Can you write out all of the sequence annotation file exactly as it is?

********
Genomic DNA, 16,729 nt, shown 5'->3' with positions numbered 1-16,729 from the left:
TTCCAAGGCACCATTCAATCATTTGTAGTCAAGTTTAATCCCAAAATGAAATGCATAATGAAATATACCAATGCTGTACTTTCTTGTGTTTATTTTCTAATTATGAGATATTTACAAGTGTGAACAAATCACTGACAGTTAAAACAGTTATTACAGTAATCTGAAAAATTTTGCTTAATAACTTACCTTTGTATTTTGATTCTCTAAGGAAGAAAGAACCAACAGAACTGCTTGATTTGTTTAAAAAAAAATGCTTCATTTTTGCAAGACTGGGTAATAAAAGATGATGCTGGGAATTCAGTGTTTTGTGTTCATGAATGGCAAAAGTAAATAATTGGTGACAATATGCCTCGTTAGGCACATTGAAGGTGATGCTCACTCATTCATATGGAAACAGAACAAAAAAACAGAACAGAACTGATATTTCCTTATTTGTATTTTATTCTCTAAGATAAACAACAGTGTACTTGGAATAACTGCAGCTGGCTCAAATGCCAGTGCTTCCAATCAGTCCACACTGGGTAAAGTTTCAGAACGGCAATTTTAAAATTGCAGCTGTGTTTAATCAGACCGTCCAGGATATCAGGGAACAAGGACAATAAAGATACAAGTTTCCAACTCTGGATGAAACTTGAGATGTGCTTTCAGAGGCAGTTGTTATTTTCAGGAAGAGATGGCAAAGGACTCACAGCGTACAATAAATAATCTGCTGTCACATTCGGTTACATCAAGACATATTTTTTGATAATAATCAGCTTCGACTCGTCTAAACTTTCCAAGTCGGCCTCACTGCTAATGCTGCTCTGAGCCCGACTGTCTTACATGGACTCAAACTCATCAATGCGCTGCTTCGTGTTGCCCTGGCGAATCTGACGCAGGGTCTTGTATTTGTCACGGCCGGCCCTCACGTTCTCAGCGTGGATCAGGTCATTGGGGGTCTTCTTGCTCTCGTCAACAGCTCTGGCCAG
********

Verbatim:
Genomic DNA, 16,729 nt, shown 5'->3' with positions numbered 1-16,729 from the left:
TTCCAAGGCACCATTCAATCATTTGTAGTCAAGTTTAATCCCAAAATGAAATGCATAATGAAATATACCAATGCTGTACTTTCTTGTGTTTATTTTCTAATTATGAGATATTTACAAGTGTGAACAAATCACTGACAGTTAAAACAGTTATTACAGTAATCTGAAAAATTTTGCTTAATAACTTACCTTTGTATTTTGATTCTCTAAGGAAGAAAGAACCAACAGAACTGCTTGATTTGTTTAAAAAAAAATGCTTCATTTTTGCAAGACTGGGTAATAAAAGATGATGCTGGGAATTCAGTGTTTTGTGTTCATGAATGGCAAAAGTAAATAATTGGTGACAATATGCCTCGTTAGGCACATTGAAGGTGATGCTCACTCATTCATATGGAAACAGAACAAAAAAACAGAACAGAACTGATATTTCCTTATTTGTATTTTATTCTCTAAGATAAACAACAGTGTACTTGGAATAACTGCAGCTGGCTCAAATGCCAGTGCTTCCAATCAGTCCACACTGGGTAAAGTTTCAGAACGGCAATTTTAAAATTGCAGCTGTGTTTAATCAGACCGTCCAGGATATCAGGGAACAAGGACAATAAAGATACAAGTTTCCAACTCTGGATGAAACTTGAGATGTGCTTTCAGAGGCAGTTGTTATTTTCAGGAAGAGATGGCAAAGGACTCACAGCGTACAATAAATAATCTGCTGTCACATTCGGTTACATCAAGACATATTTTTTGATAATAATCAGCTTCGACTCGTCTAAACTTTCCAAGTCGGCCTCACTGCTAATGCTGCTCTGAGCCCGACTGTCTTACATGGACTCAAACTCATCAATGCGCTGCTTCGTGTTGCCCTGGCGAATCTGACGCAGGGTCTTGTATTTGTCACGGCCGGCCCTCACGTTCTCAGCGTGGATCAGGTCATTGGGGGTCTTCTTGCTCTCGTCAACAGCTCTGGCCAG